Everything had to go wrong for Jimmy Fallon to get The Tonight Show. NBC had to choose Leno over Letterman, and then choose Leno again over O’Brien: A pair of historic injustices, if you’re the kind of person who treats millionaire-white-dude desk-swapping like generation-defining culture-quakes. There’s a school of thinking that Letterman and O’Brien “deserved” The Tonight Show — not to mention two decades of jokes about how Leno didn’t deserve it. But deserve’s got nothing to do with it. The Tonight Show is a powerful concept — a way to talk about Hollywood or America or Comedy or Whatever Matters Now — but it’s also a straightforward piece of old-fashioned showbiz, a variety show airing five times a week on a network that needs to make money.
Letterman and O’Brien always had a perspective on the late-night franchise that was simultaneously admirable and totally weird: They seemed to buy in completely to the grand idea of The Tonight Show, but also want more than anything to stamp themselves completely onto that grand idea. As related in Bill Carter’s The War for Late Night, O’Brien could have actually kept The Tonight Show but refused to move it back to midnight. Four years later, it’s hard to tell whether that exit was a brave blow struck in the eternal battle of Individual against Machine, or a defining moment in the history of Taking Things Too Seriously.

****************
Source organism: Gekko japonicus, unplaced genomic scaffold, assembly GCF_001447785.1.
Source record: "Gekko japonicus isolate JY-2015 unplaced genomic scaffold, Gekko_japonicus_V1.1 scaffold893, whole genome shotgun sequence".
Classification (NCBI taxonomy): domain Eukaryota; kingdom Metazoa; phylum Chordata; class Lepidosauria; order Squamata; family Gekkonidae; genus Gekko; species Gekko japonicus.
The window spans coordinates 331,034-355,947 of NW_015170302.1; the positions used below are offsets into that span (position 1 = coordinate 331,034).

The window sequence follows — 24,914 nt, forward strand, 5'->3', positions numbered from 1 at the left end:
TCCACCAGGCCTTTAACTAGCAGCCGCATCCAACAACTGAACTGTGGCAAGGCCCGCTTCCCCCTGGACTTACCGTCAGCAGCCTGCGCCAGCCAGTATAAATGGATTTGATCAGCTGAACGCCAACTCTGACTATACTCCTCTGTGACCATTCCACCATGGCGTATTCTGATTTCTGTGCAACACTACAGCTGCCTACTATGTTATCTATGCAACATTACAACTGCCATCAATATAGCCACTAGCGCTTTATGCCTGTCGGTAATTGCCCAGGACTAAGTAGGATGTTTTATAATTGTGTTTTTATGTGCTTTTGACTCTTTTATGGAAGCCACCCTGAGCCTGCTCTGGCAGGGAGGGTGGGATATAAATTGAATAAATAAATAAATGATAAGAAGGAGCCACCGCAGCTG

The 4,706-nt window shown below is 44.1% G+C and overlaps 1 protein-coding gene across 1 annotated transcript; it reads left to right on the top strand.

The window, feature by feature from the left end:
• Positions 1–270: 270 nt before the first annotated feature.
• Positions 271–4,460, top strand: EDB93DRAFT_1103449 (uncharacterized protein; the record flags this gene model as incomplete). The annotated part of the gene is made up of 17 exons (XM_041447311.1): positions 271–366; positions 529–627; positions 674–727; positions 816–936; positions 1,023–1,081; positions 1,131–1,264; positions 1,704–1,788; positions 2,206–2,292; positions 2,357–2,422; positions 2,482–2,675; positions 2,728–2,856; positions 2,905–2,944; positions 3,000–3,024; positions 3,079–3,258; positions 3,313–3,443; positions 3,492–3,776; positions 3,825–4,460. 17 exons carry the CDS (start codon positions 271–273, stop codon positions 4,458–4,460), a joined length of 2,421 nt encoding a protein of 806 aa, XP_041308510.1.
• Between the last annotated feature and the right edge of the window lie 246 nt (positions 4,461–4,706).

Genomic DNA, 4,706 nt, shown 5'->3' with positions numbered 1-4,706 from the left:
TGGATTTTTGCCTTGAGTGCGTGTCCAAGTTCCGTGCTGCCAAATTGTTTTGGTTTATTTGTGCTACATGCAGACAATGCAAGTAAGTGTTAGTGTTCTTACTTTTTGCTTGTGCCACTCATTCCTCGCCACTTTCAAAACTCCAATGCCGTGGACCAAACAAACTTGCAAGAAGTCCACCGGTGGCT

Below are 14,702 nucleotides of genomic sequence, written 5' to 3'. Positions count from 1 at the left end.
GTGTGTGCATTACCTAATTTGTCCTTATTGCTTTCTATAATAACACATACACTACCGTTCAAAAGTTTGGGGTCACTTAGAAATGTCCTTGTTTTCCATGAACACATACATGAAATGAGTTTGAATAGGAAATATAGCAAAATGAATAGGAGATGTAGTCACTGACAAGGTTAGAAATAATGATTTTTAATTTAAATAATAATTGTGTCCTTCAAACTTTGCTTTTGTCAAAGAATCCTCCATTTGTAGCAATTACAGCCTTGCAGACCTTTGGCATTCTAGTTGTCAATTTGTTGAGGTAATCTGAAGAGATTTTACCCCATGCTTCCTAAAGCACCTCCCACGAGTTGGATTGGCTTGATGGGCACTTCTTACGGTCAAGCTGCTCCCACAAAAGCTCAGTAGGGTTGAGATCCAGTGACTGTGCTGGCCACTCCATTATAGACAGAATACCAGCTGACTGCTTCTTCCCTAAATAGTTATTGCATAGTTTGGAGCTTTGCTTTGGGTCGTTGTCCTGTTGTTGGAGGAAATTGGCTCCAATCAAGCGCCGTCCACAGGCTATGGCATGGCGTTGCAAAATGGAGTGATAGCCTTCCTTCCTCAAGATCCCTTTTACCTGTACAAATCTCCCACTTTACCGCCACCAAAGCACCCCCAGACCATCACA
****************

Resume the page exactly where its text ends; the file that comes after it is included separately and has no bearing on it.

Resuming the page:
What’s undeniable is that, in his final weeks, O’Brien created some of the finest hours in contemporary late-night history: Hilarious and bitter, whimsical and sad. He was an intense host — and still is on TBS, though his fire has been replaced either with contentment or regret. It’s clear to see now that he struggled in the early months of his Tonight Show: The move to L.A., the Jay Leno Show catastrophe, the sense that NBC maybe just thought he was too weird for 11:30. The fight with his own network gave him a mission statement. His final speech still hits you in the heart.